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    Use the telephone without permission: Ask first if you want to make a call from the telephone of your host family. Otherwise, there could accrue immense costs if you’re phoning someone in a foreign country. If they allow you to do this, make sure you pay them back afterwards.

  • Be too picky: Especially with the food. Don´t be afraid to try something. You can still say you don´t like it afterwards. Be open-minded about the common food in Ireland and about the customs and culture of Ireland.
  • Be embarrassed to use the language: Try to speak as much as you can with your host family, even if you don’t know the language that well. You’re here to improve your skills, so don’t be afraid to make mistakes. The host family will help you to improve or  correct you. It´s like a free English course for you, so make the best out of it.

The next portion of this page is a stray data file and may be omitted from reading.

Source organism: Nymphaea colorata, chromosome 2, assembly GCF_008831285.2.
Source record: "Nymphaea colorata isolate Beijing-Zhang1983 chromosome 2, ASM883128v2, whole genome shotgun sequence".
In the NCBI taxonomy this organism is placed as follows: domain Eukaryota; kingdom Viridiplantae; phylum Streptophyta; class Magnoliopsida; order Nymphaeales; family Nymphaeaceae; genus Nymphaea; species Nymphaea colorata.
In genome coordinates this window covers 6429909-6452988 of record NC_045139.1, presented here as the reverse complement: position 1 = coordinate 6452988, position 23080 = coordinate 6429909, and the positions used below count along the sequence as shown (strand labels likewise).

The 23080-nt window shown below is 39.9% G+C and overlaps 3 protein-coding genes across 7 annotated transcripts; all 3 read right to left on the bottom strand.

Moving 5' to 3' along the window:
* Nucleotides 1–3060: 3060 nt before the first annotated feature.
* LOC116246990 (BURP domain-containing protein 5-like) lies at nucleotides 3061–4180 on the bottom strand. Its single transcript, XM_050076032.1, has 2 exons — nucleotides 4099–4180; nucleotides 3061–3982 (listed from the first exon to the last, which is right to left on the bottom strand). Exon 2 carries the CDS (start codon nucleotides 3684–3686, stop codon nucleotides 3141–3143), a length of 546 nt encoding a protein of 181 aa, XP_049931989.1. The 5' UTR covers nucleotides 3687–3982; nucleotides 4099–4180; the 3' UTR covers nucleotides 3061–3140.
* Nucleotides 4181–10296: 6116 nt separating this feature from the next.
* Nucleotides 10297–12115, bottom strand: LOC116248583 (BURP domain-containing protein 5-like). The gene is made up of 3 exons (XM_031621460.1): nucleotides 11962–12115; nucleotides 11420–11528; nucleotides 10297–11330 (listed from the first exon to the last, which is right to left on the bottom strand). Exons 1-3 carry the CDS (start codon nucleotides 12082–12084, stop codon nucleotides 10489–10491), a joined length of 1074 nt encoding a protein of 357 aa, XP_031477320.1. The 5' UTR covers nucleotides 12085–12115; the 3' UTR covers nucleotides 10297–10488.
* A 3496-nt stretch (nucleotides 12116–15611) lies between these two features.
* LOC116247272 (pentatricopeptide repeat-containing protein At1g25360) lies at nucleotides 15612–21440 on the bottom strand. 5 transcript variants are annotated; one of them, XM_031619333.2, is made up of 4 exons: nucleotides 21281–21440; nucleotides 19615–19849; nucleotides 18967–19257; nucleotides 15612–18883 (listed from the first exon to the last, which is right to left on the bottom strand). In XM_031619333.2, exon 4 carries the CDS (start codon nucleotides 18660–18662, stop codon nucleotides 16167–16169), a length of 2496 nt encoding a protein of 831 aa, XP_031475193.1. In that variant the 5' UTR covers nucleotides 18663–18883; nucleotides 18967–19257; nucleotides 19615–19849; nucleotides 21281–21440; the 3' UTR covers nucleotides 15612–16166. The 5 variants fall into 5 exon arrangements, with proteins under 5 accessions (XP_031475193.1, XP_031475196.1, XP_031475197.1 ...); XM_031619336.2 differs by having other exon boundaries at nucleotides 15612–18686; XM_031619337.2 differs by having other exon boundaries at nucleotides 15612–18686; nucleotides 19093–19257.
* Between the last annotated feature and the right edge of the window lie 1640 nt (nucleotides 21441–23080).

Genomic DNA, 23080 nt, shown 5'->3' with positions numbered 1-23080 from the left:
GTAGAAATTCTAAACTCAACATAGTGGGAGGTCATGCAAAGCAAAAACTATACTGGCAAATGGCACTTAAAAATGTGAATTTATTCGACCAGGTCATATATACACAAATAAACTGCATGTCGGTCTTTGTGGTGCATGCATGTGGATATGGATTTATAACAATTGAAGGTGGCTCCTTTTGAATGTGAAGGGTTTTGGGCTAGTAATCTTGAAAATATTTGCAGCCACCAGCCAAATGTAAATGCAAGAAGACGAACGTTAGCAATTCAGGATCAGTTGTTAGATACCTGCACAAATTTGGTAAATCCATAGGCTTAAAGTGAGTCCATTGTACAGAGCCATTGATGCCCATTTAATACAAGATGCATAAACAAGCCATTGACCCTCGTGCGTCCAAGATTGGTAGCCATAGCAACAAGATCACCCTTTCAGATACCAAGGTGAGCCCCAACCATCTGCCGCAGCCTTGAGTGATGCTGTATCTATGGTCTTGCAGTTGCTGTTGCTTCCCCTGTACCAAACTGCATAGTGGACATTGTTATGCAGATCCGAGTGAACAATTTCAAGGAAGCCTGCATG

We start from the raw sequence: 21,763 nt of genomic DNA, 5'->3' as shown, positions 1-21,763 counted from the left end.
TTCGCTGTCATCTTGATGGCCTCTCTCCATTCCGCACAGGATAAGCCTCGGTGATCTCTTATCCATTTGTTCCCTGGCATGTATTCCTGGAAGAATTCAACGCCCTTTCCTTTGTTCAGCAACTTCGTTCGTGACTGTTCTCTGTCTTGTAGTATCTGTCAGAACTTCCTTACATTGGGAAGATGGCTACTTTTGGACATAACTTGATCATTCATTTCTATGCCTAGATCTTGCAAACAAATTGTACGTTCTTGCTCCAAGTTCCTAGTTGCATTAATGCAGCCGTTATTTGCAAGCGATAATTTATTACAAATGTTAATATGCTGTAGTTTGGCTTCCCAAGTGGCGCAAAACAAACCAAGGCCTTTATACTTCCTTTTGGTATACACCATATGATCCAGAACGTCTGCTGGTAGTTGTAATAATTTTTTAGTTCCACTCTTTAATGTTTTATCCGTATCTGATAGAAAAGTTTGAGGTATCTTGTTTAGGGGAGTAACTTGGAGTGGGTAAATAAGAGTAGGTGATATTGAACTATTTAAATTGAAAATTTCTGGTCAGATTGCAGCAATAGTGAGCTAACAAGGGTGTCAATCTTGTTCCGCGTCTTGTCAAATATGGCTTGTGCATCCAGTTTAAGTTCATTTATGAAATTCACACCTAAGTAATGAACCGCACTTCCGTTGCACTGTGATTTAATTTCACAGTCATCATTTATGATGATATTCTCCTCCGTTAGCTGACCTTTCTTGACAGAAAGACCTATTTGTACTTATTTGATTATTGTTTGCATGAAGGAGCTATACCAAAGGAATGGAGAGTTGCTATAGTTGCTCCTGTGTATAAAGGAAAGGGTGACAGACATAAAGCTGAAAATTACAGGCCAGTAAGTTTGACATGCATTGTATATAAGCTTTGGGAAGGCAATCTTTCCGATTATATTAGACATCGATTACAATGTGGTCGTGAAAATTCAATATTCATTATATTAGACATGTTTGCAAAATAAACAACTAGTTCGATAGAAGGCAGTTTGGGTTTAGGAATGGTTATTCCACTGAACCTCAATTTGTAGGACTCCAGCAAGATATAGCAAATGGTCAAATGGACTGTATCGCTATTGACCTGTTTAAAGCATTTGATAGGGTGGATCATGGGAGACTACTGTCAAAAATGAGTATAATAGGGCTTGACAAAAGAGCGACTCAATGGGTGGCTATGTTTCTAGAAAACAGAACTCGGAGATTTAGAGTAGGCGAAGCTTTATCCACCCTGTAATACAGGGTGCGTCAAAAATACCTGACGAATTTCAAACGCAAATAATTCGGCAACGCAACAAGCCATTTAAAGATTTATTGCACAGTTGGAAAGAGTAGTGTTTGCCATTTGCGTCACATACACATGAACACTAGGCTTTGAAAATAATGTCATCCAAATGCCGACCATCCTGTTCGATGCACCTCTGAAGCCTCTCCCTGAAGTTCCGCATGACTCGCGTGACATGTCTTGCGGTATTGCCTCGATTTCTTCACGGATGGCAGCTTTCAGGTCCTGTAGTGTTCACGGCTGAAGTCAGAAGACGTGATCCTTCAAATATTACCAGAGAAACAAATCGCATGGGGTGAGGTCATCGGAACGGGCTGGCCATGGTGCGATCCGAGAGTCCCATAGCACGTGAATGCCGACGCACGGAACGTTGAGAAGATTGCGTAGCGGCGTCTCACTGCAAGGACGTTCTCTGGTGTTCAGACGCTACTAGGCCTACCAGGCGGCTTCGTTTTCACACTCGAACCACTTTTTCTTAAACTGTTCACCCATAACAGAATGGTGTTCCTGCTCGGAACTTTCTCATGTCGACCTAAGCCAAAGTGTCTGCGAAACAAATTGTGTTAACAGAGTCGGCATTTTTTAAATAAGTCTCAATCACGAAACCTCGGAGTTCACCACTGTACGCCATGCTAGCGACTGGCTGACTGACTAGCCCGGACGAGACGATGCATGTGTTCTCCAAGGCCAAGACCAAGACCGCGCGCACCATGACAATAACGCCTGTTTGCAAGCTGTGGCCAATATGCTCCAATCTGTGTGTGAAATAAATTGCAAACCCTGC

• Have unrealistic expectations: Your life in a host family won’t be like a stay in a hotel. Maybe your room isn’t that big or you don’t have a three-course menu every evening, but potatoes 5 times a week, so you have to be ready for some changes and the motivation to adapt yourself to it.
  • Hide in your room the whole time: You can’t learn the language if you’re staying in your room all day long and text your friends at home. Join your host family watching TV or play some board games with them. This is a fun and very effective way to improve your english skills and you socialise even further with your host family.




I hope these simple Do’s and Don’ts are going to make your stay in a host family in Dublin even more pleasant and enjoyable!!